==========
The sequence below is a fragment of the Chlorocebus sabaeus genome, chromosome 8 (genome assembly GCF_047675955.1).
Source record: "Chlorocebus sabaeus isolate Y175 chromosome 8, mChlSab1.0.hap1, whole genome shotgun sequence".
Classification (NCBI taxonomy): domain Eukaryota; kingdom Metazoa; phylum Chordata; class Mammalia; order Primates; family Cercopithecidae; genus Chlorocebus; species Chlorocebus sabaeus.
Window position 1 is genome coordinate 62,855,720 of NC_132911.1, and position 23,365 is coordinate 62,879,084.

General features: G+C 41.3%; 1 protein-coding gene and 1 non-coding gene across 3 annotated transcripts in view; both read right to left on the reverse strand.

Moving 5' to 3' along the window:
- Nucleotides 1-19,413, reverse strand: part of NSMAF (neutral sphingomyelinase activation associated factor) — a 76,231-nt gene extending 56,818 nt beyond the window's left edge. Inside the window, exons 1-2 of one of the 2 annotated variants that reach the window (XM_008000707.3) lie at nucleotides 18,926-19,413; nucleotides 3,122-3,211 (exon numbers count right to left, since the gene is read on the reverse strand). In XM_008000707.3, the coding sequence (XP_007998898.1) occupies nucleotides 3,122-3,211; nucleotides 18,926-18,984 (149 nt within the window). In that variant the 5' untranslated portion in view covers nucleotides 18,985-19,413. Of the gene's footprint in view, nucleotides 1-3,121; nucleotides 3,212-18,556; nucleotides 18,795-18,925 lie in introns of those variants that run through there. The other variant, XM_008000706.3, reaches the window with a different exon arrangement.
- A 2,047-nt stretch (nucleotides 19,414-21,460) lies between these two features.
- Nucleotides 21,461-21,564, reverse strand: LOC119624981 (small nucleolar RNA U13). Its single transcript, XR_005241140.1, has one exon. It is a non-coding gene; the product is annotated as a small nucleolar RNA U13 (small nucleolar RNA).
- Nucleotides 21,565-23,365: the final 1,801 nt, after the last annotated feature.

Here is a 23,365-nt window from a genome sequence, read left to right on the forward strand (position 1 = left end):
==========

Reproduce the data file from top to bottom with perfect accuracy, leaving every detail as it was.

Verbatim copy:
The sequence below is a fragment of the Chlorocebus sabaeus genome, chromosome 8 (genome assembly GCF_047675955.1).
Source record: "Chlorocebus sabaeus isolate Y175 chromosome 8, mChlSab1.0.hap1, whole genome shotgun sequence".
Classification (NCBI taxonomy): domain Eukaryota; kingdom Metazoa; phylum Chordata; class Mammalia; order Primates; family Cercopithecidae; genus Chlorocebus; species Chlorocebus sabaeus.
Window position 1 is genome coordinate 62,855,720 of NC_132911.1, and position 23,365 is coordinate 62,879,084.

General features: G+C 41.3%; 1 protein-coding gene and 1 non-coding gene across 3 annotated transcripts in view; both read right to left on the reverse strand.

Moving 5' to 3' along the window:
- Nucleotides 1-19,413, reverse strand: part of NSMAF (neutral sphingomyelinase activation associated factor) — a 76,231-nt gene extending 56,818 nt beyond the window's left edge. Inside the window, exons 1-2 of one of the 2 annotated variants that reach the window (XM_008000707.3) lie at nucleotides 18,926-19,413; nucleotides 3,122-3,211 (exon numbers count right to left, since the gene is read on the reverse strand). In XM_008000707.3, the coding sequence (XP_007998898.1) occupies nucleotides 3,122-3,211; nucleotides 18,926-18,984 (149 nt within the window). In that variant the 5' untranslated portion in view covers nucleotides 18,985-19,413. Of the gene's footprint in view, nucleotides 1-3,121; nucleotides 3,212-18,556; nucleotides 18,795-18,925 lie in introns of those variants that run through there. The other variant, XM_008000706.3, reaches the window with a different exon arrangement.
- A 2,047-nt stretch (nucleotides 19,414-21,460) lies between these two features.
- Nucleotides 21,461-21,564, reverse strand: LOC119624981 (small nucleolar RNA U13). Its single transcript, XR_005241140.1, has one exon. It is a non-coding gene; the product is annotated as a small nucleolar RNA U13 (small nucleolar RNA).
- Nucleotides 21,565-23,365: the final 1,801 nt, after the last annotated feature.

Here is a 23,365-nt window from a genome sequence, read left to right on the forward strand (position 1 = left end):